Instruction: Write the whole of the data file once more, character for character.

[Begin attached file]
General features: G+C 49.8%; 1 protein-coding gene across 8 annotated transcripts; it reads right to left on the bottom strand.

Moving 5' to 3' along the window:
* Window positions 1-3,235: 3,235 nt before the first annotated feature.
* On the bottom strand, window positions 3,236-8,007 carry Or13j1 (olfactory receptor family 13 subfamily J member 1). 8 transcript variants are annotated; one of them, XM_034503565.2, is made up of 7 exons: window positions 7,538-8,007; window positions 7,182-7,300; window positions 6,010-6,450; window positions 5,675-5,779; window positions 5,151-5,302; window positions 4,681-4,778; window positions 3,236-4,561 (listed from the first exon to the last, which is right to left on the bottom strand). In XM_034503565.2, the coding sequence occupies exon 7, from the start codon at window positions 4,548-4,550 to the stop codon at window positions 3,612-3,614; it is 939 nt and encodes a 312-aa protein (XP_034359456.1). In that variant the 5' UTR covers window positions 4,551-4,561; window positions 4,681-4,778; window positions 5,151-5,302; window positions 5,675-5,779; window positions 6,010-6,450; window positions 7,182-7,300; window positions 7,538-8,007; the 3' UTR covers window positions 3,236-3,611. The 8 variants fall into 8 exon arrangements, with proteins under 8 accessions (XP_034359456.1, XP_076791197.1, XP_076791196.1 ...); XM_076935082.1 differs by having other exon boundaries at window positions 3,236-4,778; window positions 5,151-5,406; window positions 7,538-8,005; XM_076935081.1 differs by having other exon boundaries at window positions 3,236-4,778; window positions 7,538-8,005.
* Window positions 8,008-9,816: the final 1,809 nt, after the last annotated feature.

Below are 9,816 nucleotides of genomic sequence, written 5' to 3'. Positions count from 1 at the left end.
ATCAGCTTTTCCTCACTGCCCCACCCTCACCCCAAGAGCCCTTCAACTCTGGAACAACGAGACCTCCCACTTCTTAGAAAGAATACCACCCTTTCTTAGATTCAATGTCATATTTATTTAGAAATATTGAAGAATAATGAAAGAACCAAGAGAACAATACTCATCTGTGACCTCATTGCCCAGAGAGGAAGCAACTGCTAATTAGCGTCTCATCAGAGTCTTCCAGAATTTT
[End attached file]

General features: G+C 49.8%; 1 protein-coding gene across 8 annotated transcripts; it reads right to left on the bottom strand.

Moving 5' to 3' along the window:
* Window positions 1-3,235: 3,235 nt before the first annotated feature.
* On the bottom strand, window positions 3,236-8,007 carry Or13j1 (olfactory receptor family 13 subfamily J member 1). 8 transcript variants are annotated; one of them, XM_034503565.2, is made up of 7 exons: window positions 7,538-8,007; window positions 7,182-7,300; window positions 6,010-6,450; window positions 5,675-5,779; window positions 5,151-5,302; window positions 4,681-4,778; window positions 3,236-4,561 (listed from the first exon to the last, which is right to left on the bottom strand). In XM_034503565.2, the coding sequence occupies exon 7, from the start codon at window positions 4,548-4,550 to the stop codon at window positions 3,612-3,614; it is 939 nt and encodes a 312-aa protein (XP_034359456.1). In that variant the 5' UTR covers window positions 4,551-4,561; window positions 4,681-4,778; window positions 5,151-5,302; window positions 5,675-5,779; window positions 6,010-6,450; window positions 7,182-7,300; window positions 7,538-8,007; the 3' UTR covers window positions 3,236-3,611. The 8 variants fall into 8 exon arrangements, with proteins under 8 accessions (XP_034359456.1, XP_076791197.1, XP_076791196.1 ...); XM_076935082.1 differs by having other exon boundaries at window positions 3,236-4,778; window positions 5,151-5,406; window positions 7,538-8,005; XM_076935081.1 differs by having other exon boundaries at window positions 3,236-4,778; window positions 7,538-8,005.
* Window positions 8,008-9,816: the final 1,809 nt, after the last annotated feature.

Below are 9,816 nucleotides of genomic sequence, written 5' to 3'. Positions count from 1 at the left end.
ATCAGCTTTTCCTCACTGCCCCACCCTCACCCCAAGAGCCCTTCAACTCTGGAACAACGAGACCTCCCACTTCTTAGAAAGAATACCACCCTTTCTTAGATTCAATGTCATATTTATTTAGAAATATTGAAGAATAATGAAAGAACCAAGAGAACAATACTCATCTGTGACCTCATTGCCCAGAGAGGAAGCAACTGCTAATTAGCGTCTCATCAGAGTCTTCCAGAATTTT